Conversely, some people wait too long to begin the search, considering this a time to take a “vacation.” You may see losing your job during the summer to take that vacation you never took during the year. Don’t. Take a week to group at most.

2. Evaluate your frame of mind. Understand that unemployment can play emotional havoc on your psyche and may require seeking professional help. Many of my customers have shared with me their despondency and even depression after being laid off or let go.

These feelings are not unusual, but if they persist, seek the help of a professional. No, commiserating with a former colleague doesn’t help. Surround yourself with positive people, not negative ones.

3. Think about what you want to do. Now is the time to think about what you really want to do, not what you feel comfortable doing. People may advise you to jump back into marketing, or finance, or nursing; but if it isn’t what you want to do, don’t pursue an occupation you no longer enjoy.

When I was laid off, I realized that I wanted to change my career. Deciding what I wanted to do was one of my top priorities. I had direction. Without direction, you’re like aimlessly driving a car driving around with no destination. Your job search will be longer.

4. Develop a plan. You have direction, know what you want to do. Now you need to determine what you have to do to reach that goal. Start with small steps, such as conducting one job-search activity a day, and build up to three a day.

Eventually you’ll start planning out each day to include job-search activities like networking, engaging on LinkedIn, contacting recruiters, following up on your networking meetings, using the Internet (sparingly), contacting your alumni association, etc.

5. Be dedicated to your job search. Determining your direction could take some contemplation, especially if you’re changing your career. Once you’ve decided on path you want to take, dedicate all you effort to getting there.

Is it necessary to spend 40+ hours on your job search I ask my workshop attendees. I don’t thing so. More like 25-30 hours of smart job seeking is more like it. And remember, you’re looking for work seven days a week.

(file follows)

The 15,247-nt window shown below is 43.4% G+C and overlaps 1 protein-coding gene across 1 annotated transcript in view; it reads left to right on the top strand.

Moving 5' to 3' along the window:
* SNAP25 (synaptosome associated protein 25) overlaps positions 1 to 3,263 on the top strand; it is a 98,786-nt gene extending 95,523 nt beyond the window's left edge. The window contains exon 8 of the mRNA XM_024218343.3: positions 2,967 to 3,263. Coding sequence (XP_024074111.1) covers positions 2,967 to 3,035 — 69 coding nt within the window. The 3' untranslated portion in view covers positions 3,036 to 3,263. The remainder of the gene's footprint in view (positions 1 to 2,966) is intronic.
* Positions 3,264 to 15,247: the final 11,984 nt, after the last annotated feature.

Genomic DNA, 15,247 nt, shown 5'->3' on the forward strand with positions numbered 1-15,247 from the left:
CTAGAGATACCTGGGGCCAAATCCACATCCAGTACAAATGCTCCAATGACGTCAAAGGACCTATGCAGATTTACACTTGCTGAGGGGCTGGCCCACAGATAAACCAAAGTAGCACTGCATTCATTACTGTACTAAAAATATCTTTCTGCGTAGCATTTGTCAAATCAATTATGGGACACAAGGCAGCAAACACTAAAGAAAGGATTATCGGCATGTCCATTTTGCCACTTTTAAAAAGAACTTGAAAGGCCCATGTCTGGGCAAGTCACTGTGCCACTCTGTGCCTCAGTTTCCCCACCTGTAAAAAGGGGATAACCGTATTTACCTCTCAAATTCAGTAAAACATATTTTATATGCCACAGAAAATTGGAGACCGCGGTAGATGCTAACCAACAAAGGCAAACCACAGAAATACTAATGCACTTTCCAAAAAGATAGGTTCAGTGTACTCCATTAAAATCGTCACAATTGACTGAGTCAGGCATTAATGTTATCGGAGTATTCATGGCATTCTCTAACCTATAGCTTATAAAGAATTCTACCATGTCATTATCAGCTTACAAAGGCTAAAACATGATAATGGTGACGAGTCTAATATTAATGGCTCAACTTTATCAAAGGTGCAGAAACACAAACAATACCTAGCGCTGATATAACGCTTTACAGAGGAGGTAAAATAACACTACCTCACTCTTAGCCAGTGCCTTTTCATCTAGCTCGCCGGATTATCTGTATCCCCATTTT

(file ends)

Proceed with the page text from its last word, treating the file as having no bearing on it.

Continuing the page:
6. Assess your greatest skillsThis is tough for many people, especially those who have a hard time promoting themselves, so solicit the help of others with whom you worked or know in your daily life.

Create a list of your strongest skills and accomplishments. These will make good fodder for your new and improved résumé. As well, you’ll be able to talk about them with ease, naturally.

7. Begin telling everyone you know—everyone. That’s right, everyone. You may think your sister in New York would never know of opportunities in Boston, but you never know who she may know who knows someone in Boston.

Don’t focus only on the people with whom you worked; you’re limiting your reach. Start attending networking events if you feel comfortable; it’s not everyone’s cup of tea. It’s important that others know about your situation, so they can help you in your job search.

8. Dust off the résumé. Ideally you should have been updating your résumé  while working, but we know how work demands leave little time to do this, and when we return from a hard day of work we have little if any energy to work on our résumé.

Now that you’ve done your labor market research: have an idea what you want to do, the projected growth of the industry in which you want to join, where the jobs will exist; it’s time to ramp up your résumé big time.

9. Get on LinkedIn. With all the articles written about the effectiveness of LinkedIn, you should know by now that most employers—approximately 95%—are culling talent on LinkedIn.

Take the time to do it right, though. Create a powerful profile and be active by updating often, joining and participating in groups, sending invites, etc. I advise my customers to use LinkedIn’s publishing feature as a way to show their expertise and become a thought leader.

10. Get out of the house. Your style might lean more toward attending networking groups, professional affiliations, volunteering, or using your local library’s computers (even if you have your own). Don’t forget your local One-Stop career center that offers you resources and training and education.

Please don’t sit behind your computer six hours a day sending out resumes through job boards. Go where people are, even if it’s to just sit near them. Isolation can be a terrible thing. Get out of the house!

11. Step up your exercising or begin exercising. Nothing is better for the mind than improving your physical condition. You don’t have to join a club. Simply walk every morning or do yoga. Make sure you get up at the same time you rose from bed when you were working. Do not let your routine slip.